The European passenger plug-in vehicle (PEV) market scored a near-record 75,000 registrations in December (+121%!), this being the first time since 2015 that the European PEV market scored a three-digit growth rate, with plug-in hybrids/PHEVs growing faster (+174% year over year, or YoY) than fully electric vehicles/BEVs (+89%), with the powertrain breakdown becoming more balanced between both. Although, BEVs still have the upper hand (52% BEVs / 48% PHEVs vs. 64% / 36% in 2019).
January’s brilliant sales result, combined with a falling overall market (-7% YoY), allowed the 2020 plug-in vehicle share to start at a record 6.6% (3.5% for BEVs alone), almost doubling the final 2019 PEV share (3.6%).
Will the plug-in share touch the 10% milestone this year? Now, that would be fun, wouldn’t it? Please place your bets.
In January, several models profited from the start of the 2020 CO2 accounting system to score record results, and none did it more spectacularly than the Renault Zoe, with the French hatchback scoring close to 10,000 registrations, a spectacular opening salvo for 2020.
But the Renault EV will face some stiff competition this year, and the fiercest of them all is the Peugeot 208 EV, which jumped immediately to #2 in its first full month on the market, with an impressive 3,897 registrations. But PSA’s EV deployment didn’t end there, with 3 other models landing immediately in the top 20 as well, as we had the crossover Peugeot 3008 PHEV in 6th, the (most beautiful) midsize Peugeot 508 PHEV in #15, and the Opel Grandland X PHEV crossover in #18.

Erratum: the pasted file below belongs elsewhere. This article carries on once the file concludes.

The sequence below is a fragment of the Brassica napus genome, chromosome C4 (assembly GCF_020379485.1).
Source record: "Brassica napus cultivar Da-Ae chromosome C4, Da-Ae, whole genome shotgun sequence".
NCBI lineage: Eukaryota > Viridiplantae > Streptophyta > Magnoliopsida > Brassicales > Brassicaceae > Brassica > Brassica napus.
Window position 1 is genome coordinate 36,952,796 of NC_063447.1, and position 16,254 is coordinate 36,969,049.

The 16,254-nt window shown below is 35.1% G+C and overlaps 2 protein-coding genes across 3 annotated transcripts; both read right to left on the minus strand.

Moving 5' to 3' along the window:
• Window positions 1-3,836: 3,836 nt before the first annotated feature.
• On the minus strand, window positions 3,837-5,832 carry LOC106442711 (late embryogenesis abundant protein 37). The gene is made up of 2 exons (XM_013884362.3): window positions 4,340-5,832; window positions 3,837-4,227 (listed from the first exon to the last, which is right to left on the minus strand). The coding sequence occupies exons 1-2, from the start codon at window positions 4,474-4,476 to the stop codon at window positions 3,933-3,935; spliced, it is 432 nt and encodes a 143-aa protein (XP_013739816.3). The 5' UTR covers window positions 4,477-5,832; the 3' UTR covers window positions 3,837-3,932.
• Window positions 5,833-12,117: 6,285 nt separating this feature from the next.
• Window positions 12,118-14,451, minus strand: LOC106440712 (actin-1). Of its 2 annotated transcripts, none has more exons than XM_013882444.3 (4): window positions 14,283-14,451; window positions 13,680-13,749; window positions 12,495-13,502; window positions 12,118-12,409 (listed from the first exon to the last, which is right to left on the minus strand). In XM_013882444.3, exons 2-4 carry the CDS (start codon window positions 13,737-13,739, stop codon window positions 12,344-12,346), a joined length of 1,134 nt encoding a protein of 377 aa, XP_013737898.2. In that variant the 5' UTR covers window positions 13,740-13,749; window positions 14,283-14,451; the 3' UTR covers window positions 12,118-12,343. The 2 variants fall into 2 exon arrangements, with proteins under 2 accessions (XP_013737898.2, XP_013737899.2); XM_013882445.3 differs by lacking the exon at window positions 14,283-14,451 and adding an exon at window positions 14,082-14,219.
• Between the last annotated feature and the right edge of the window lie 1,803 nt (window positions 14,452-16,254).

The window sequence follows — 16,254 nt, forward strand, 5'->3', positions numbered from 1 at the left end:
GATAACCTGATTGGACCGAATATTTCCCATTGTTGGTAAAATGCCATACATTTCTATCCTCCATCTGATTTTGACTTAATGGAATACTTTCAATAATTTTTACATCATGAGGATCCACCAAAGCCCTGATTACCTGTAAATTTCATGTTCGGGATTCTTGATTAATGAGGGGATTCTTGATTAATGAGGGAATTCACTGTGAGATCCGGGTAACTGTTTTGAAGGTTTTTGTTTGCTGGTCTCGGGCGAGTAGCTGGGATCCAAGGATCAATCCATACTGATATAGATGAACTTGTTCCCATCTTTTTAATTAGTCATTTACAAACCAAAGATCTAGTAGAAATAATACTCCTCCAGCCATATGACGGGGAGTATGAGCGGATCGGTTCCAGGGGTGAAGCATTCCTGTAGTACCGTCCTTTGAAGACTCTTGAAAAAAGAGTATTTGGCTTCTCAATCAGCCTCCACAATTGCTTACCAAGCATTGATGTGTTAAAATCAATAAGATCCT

So, PSA, which had never ever registered over 1,000 plug-in vehicles in one month, all of a sudden scores over 12,000 units in January alone.
And the Opel Corsa EV and Peugeot 2008 EV are still in ramp-up mode…
Another impressive performance is of the veteran Volkswagen e-Golf, 3rd last month with a record 3,296 registrations, with Volkswagen milking it to the extreme (as in, heavy discounting). The German hatchback is having a second life, as if the old geezer was saying: “ID-who? Never heard of it!”
Interestingly, the EV podium — with the #1 Zoe, #2 208, and #3 e-Golf standing tall — is starting to resemble the overall market. In 2019, the best selling car in Europe was the Volkswagen Golf, followed by the Renault Clio (fossil fuel equivalent to the Zoe) in #2, while the Peugeot 208 was #6.
As plug-ins make inroads into the mainstream market in Europe (and more models are available as plug-ins), it starts to become natural that mainstream buyer tastes start to influence the EV table, with this last ranking starting to look a lot more like the overall market.
Looking at the monthly model ranking:
#1 Renault Zoe — The 9,782 registrations of January meant tripling sales and the French hatchback’s best result ever, meaning that the production ramp up of the revised version is rolling and ready to satisfy whatever demand there is. Also, it is ready to start 2020 on a full charge — it has already opened a significant distance over the competition, something that might prove useful further along the year. Back to January, France pulled the usual heavy lifting, with over 5,000 units, a new record, but it wasn’t the only record score. In Germany, the Zoe also had a four-digit score, with 1,798 units, while Norway (533 units) and Southern Europe (410 units in Italy, 397 in Spain, 230 in Portugal) also helped the Zoe’s outstanding result.